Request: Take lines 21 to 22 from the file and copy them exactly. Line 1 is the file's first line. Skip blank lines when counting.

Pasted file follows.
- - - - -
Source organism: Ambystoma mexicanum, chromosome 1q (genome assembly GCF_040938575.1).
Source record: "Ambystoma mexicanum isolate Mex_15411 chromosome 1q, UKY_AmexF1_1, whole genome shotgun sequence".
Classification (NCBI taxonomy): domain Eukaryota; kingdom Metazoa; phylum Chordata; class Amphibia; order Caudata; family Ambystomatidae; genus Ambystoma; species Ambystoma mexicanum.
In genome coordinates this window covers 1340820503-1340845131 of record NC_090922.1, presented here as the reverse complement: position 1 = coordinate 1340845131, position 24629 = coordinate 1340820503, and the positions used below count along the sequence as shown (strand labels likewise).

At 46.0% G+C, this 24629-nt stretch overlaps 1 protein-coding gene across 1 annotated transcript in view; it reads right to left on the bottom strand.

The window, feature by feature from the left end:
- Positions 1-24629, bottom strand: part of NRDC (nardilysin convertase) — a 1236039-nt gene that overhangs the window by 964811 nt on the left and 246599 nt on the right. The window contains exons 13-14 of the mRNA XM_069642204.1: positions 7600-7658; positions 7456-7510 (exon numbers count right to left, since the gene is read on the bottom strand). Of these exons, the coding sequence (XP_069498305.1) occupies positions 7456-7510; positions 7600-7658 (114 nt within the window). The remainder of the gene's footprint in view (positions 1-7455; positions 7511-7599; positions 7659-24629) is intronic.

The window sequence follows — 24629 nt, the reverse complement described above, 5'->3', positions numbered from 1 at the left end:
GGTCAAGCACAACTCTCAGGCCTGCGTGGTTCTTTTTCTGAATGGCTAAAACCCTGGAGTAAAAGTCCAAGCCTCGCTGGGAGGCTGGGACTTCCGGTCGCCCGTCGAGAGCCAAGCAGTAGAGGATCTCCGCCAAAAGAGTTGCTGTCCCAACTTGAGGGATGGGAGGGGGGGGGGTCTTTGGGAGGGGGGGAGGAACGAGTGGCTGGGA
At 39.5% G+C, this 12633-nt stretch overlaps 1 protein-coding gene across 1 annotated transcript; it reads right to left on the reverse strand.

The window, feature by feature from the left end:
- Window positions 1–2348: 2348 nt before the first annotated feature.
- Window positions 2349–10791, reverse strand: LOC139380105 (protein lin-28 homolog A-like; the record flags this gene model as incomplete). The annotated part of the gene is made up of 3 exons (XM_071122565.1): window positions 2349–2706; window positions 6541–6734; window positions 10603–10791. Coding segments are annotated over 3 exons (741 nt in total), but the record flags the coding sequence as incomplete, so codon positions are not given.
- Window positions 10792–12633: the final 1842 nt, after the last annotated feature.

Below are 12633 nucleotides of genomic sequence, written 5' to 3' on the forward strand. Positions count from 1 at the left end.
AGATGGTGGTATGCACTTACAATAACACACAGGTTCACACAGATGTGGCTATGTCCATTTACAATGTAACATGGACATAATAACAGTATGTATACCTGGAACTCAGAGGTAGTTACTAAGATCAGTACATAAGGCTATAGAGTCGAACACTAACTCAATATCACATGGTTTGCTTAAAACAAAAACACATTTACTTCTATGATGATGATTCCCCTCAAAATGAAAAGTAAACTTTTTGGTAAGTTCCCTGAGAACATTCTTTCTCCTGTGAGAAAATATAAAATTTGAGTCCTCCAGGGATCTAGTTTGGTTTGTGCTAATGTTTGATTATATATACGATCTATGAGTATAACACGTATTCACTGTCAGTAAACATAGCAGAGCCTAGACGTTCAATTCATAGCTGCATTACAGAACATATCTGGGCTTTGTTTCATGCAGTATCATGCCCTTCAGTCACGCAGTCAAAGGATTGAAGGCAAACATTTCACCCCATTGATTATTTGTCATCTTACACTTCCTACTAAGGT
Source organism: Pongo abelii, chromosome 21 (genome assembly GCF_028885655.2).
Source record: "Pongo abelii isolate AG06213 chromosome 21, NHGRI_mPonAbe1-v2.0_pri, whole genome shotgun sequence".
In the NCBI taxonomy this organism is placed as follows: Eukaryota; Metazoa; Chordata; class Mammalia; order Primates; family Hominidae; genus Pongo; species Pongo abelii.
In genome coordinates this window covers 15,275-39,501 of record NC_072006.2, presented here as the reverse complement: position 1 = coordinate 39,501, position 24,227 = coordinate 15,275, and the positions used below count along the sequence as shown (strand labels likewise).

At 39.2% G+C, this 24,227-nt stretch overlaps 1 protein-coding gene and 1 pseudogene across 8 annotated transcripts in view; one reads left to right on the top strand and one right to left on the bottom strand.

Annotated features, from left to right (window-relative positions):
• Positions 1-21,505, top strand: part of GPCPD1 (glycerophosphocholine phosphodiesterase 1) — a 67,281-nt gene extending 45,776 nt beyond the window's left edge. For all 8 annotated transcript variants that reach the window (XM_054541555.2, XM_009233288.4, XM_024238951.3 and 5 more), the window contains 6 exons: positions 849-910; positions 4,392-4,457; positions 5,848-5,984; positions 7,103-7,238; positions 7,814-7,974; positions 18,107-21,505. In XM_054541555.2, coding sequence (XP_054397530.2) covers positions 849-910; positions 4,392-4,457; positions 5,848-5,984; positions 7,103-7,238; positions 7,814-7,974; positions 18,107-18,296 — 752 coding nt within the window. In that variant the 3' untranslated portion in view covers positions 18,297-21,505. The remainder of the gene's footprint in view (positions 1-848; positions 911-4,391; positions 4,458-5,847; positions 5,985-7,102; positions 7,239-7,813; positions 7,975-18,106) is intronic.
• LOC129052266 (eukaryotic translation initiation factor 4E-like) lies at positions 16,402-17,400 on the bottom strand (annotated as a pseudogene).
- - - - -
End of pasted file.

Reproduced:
At 39.2% G+C, this 24,227-nt stretch overlaps 1 protein-coding gene and 1 pseudogene across 8 annotated transcripts in view; one reads left to right on the top strand and one right to left on the bottom strand.

Annotated features, from left to right (window-relative positions):